Japan Far North plus Rishiri and Rebun Islands

Posted on Oct 9, 2018
35 6

Posted on Oct 9, 2018

35 6


13 days





Highest point





Rishiri and Rebun Island cycle touring has that end-of-the-world, rugged-beauty feeling that makes the effort getting to the islands more than worth it. While the daily distances are short on this two-week sojourn, the vistas are grand. Think massive coastal views and plenty of wild campgrounds. You'll also see Japan's northern-most city, Wakkanai, in all its modest grandeur.

Last updated Jun 3, 2019

Route Map

Route Overview

There isn’t anywhere further north in Japan than the area around Wakkanai City, Cape Soya, Rishiri Island and Rebun Island. The mighty Japan Rail finds its terminus in Wakkanai City, and it is a favourite spot for length-of-Japan cyclists, walkers, and motorcyclists to either start or end their epic journeys. If you’ve made it this far to the tippy-top of Japan, then it would be a shame not to jump on a ferry over to the outlying islands of Rishiri and Rebun. Rishiri is home to a Mt. Fuji lookalike conical mountain, and has a separated cycle path around most of its 60km circumference. Rebun only really has one main road from the top to the bottom. Its the stark, rough-around-the-edges, end-of-the-world, bleak-but-beautiful atmosphere of these islands that make them so appealing.

People who have grown up in Japan, of course, will tell you they’re worth going for one thing only: the seafood. And yes, it is amazing. Fresh fish, roe, sea urchin…

Once you’ve had your fill of these outlying islands, it is back to the mainland. After a quick dash to Cape Soya – Japan’s northern-most point – you’ll make your way down the Rumoi Coast back to Sapporo. The coast between Mashike and Sapporo is a like-it-or-hate-it stretch of coastal road with lots of tunnels. So an inland route from there might be more appealing, but its not far from there to Ishikari Bay, north of Sapporo City.

  • Daily distances: This route guide takes a very leisurely time of covering distance. Stronger riders would easily combine multiple days into one.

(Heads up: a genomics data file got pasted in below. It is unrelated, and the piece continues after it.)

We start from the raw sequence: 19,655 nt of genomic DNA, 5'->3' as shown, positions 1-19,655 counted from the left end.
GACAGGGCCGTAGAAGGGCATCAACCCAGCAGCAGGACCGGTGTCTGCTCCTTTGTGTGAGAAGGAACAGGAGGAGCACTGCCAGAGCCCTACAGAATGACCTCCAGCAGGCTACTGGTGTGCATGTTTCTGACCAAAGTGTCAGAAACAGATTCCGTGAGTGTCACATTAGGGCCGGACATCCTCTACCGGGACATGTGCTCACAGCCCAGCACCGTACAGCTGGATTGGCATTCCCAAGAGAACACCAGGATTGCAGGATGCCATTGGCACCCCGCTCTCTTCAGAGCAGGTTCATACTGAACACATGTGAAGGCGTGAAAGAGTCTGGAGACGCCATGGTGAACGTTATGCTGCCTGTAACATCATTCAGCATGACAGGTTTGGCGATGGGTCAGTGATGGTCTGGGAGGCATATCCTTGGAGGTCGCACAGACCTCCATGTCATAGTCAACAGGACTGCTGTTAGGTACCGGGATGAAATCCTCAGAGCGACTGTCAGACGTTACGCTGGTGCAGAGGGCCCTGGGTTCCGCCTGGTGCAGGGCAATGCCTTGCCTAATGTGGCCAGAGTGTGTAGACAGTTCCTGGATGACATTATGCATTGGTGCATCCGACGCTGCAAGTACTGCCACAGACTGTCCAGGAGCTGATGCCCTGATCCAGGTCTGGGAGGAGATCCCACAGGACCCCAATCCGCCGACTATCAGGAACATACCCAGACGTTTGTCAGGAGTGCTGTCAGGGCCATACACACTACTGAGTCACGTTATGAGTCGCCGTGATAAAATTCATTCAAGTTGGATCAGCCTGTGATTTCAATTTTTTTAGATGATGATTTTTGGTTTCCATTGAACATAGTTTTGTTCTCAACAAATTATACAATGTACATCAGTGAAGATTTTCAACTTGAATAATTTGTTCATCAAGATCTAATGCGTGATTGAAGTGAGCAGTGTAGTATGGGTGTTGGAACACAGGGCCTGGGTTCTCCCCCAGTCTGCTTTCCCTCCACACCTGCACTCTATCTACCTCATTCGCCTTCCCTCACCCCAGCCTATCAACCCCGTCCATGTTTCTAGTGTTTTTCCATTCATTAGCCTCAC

• Ferries: Ferries run daily from Wakkanai to Rishiri and Rebun Islands. See the up to date timetable here. Fares are paid per leg. That is Wakkanai↔Rishiri (2,240yen pp | 1,360yen per bicycle), Wakkanai↔Rebun (2,470yen pp | 1,360yen per bicycle), Rishiri↔Rebun (900yen pp | 690yen per bicycle). So if you went Wakkanai→Rishiri→Rebun with a bicycle, it’d be 9,020yen in total. There are no discounted return tickets or the like (although see this 45° Hopping Pass deal for unlimited ferry rides).
    • How to save money taking bikes to Rishiri/Rebun: The fee for bicycles is only if you roll the bike onto the ferry as a ‘vehicle’. Pack your bike into a bike bag (similar to on trains in Japan) and you won’t be charged the bicycle fee. This would save you 3,410yen.

Daily Route notes

Comments | Queries | Reports

Done this route or parts of it? Thinking of doing it? Please post any feedback or queries here. Thanks!

6 thoughts on “Japan Far North plus Rishiri and Rebun Islands”

  1. Hello,
    I am planning to try this route and your information is more than helpful.
    One question that I have is how to return from Wakkanai to Sapporo and fly back home.
    I am hoping that there is a train, bus or ferri that runs between Wakkanai and Sapporo.
    Thank you for your help in advance.

    1. Hi Linard yes, this route is certainly possible in September. In fact, the temperatures in September may be preferable to the heat of summer! I hope this helps.

  2. Thank you for this excellent and clear bikepacking route. I am planning this for late July.
    I will most likely fly from Osaka to start so my one concern is buying fuel for my MSR stove upon arrival for the length of the trip. I am guessing it should be easy enough to find some in Sapporo at a sporting goods shop. Did you have any experience with buying fuel after leaving Sapporo.

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Japan Far North plus Rishiri and Rebun Islands Difficulty Rating





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GRADES range from A (very difficult) to D (easy). Hazards include exposure to avalanche and fall risk. More details here. Rating rubric adapted from Hokkaido Yukiyama Guidebook 北海道雪山ガイド.